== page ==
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14 Jul 10. Captains of industry, military top brass and government ministers will this weekend gather for the biennial jamboree that is the UK’s Farnborough air show. This year, however, one big name is missing from the usual line-up of executives: Robert Stevens, chief executive of Lockheed Martin. The world’s biggest defence company is sending about half as many people as usual to the show in recognition of what Mr Stevens has described as “a new reality” facing contractors. That reality is one of sluggish economies, tighter defence budgets and governments demanding more value for money. In the US, the world’s biggest single defence market, the Pentagon is looking for $100bn of savings from personnel and procurement over the next five years. In the UK, Europe’s largest market, the government is in the midst of a review that is examining cuts to its capital budget of up to 20 per cent. Companies have already seen lucrative equipment programmes cut: last year Robert Gates, US defence secretary, cancelled 30 programmes. Investors have responded,
selling their shares and sending company valuations down.
“It is obvious the defence budget has plateaued,” said Heidi Wood, aerospace and defence analyst at Morgan Stanley in New York. “The consensus on Wall Street is that defence won’t provide attractive returns. However, while defence valuations have fallen and the plateauing has been priced in, the question is, is it a value trap? The industry group as a whole is cheap but could it get cheaper – there is no obvious catalyst for an upturn.”
The history of the defence industry’s attempts to diversify has not been a happy one, writes Jeremy Lemer. In the 1990s, which saw the last major downturn in government defence spending, many companies tried it and few succeeded. Examples include Lockheed’s attempt to move into commercial telecoms in the late 1990s when it bought Comsat for $2.6bn. In late 2001, Lockheed took a $1.7bn writedown charge and eventually sold off the company in pieces. Newport News, the builder of aircraft carriers now owned by Northrop Grumman, hit problems with commercial tankers. In 1995 the company decided to construct a line of double-hulled tankers in order to reduce its dependence on Navy contracts. Hobbled by higher-than-expected costs and weak demand for new tankers, by 1999 a run of 10 ships had been cut to six and the company had racked up losses of more than $300m.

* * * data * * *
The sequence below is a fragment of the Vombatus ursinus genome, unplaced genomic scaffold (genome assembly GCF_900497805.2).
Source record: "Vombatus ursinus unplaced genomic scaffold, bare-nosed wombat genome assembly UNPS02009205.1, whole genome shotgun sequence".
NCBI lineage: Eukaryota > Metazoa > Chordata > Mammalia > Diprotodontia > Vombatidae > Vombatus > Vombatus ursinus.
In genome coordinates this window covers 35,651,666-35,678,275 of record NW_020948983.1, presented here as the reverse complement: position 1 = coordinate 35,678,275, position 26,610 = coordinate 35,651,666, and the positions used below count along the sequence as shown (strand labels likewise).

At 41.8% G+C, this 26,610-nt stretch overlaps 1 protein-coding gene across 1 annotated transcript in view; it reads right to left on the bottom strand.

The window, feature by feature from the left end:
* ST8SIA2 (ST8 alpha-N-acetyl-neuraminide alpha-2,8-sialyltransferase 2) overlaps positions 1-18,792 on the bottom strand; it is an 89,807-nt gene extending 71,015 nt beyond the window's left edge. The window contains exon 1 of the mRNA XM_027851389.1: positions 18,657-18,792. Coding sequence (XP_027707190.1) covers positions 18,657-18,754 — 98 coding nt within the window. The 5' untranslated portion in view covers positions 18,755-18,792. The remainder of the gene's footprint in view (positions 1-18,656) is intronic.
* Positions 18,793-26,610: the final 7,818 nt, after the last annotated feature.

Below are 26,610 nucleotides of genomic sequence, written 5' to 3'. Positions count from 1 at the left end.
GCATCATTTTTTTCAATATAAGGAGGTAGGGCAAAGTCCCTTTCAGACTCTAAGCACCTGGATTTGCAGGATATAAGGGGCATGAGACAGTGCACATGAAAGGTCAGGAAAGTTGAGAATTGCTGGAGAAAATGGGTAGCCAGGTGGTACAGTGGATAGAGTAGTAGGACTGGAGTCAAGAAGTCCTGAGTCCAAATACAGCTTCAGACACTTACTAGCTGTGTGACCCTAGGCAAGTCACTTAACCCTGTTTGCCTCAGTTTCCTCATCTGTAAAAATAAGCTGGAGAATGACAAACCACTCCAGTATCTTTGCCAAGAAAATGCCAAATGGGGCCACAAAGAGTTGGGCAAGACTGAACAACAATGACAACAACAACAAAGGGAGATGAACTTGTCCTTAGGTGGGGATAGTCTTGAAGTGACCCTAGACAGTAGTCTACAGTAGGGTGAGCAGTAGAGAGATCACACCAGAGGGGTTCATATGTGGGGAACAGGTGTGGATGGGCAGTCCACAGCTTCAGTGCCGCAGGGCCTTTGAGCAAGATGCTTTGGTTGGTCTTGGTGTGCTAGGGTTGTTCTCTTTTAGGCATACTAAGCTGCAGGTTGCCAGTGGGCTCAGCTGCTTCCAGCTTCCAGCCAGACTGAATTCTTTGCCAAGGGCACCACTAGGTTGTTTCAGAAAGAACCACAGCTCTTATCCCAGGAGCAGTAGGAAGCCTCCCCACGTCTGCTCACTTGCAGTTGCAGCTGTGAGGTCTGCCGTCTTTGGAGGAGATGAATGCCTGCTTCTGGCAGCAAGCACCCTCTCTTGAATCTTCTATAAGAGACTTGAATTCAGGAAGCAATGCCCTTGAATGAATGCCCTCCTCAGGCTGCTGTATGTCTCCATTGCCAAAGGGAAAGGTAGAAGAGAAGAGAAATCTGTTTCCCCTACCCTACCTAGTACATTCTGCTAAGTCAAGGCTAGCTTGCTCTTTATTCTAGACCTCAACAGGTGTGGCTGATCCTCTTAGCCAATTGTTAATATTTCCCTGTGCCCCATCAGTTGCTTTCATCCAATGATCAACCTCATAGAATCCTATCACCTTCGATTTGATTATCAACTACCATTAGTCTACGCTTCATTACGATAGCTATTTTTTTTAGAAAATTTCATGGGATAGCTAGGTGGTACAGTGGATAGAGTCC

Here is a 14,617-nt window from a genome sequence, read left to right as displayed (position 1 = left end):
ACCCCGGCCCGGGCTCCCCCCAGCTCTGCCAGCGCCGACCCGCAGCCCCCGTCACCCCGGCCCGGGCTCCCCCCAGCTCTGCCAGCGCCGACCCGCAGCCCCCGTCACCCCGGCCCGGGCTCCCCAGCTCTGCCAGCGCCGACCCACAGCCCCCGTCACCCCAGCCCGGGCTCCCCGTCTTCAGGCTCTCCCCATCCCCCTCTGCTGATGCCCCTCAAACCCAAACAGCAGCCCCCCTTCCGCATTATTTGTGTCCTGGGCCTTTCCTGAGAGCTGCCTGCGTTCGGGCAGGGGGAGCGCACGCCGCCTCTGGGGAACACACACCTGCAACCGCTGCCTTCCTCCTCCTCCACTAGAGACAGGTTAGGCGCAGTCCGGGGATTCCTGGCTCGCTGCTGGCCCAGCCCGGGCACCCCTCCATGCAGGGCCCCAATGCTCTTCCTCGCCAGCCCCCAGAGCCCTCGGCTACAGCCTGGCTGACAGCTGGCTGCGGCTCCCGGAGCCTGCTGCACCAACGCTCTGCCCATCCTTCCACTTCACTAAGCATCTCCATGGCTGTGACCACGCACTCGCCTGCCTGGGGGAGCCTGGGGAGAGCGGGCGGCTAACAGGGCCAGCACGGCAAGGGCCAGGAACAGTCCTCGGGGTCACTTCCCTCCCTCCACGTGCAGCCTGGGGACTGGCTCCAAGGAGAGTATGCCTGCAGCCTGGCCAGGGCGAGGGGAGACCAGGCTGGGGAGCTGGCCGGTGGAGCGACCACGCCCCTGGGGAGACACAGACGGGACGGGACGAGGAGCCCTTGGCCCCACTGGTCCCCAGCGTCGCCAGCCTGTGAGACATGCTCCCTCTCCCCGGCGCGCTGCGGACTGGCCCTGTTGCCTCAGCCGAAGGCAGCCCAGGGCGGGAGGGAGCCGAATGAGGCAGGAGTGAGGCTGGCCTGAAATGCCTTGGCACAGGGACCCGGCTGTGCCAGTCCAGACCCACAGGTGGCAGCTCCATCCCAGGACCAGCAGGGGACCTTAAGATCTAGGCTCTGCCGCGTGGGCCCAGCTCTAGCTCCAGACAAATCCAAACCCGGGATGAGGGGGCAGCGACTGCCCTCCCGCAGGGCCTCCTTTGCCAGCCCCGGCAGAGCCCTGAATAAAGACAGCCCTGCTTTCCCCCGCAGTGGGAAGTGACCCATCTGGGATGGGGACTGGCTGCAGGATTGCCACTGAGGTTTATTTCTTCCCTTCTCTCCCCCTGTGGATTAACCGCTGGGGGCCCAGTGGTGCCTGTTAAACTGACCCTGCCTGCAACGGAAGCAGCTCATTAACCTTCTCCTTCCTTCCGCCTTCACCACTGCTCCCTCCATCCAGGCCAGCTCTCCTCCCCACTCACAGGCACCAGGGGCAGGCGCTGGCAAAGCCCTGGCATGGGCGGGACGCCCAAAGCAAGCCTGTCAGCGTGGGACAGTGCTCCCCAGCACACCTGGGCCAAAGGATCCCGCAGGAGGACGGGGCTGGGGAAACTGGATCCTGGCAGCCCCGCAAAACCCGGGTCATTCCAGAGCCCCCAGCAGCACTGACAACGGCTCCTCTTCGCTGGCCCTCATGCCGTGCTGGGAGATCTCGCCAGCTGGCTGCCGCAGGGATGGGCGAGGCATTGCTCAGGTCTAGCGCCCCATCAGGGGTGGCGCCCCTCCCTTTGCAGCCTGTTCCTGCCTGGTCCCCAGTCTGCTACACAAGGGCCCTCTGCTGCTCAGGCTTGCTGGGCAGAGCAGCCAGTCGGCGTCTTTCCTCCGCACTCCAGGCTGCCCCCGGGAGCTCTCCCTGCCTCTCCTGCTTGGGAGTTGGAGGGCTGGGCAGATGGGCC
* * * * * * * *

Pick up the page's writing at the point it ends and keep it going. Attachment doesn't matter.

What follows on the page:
“Somebody asked me, ‘Would you do it over?’” William Fricks, chief executive of the company said at the time. “And I said ‘no’.” Newport eventually spun off the unit.
Such episodes led Norm Augustine, a former chief executive of Lockheed and under secretary of the army, to note that the “industry’s record of diversification is unblemished by success”.
Executives insist that things have been worse, noting that today’s downturn is different from the 1990s when defence spending dropped sharply after the cold war ended. This time round, argues Mark Newman, chief executive of DRS Technologies, a defence electronics company owned by Italy’s Finmeccanica, global security threats remain and the military has a pressing need to replace worn-out kit.
“The Department of Defense’s first focus is in managing overheads as opposed to cutting programmes indiscriminately. First, they are trying to become more austere within the department and second they have gone to industry and asked them to become more competitive,” he said.
Contractors, however, know they need to adjust. Operationally, most have reduced workforces. Northrop Grumman, the US Navy’s largest shipbuilder, this week announced it is consolidating its Gulf Coast facilities and exploring strategic alternatives for its shipbuilding business.
“The consolidation will reduce future costs, increase efficiency, and address shipbuilding overcapacity,” said Wes Bush, Northrop chief executive.
In terms of new business, contractors are focusing on winning exports to emerging markets with rising sp

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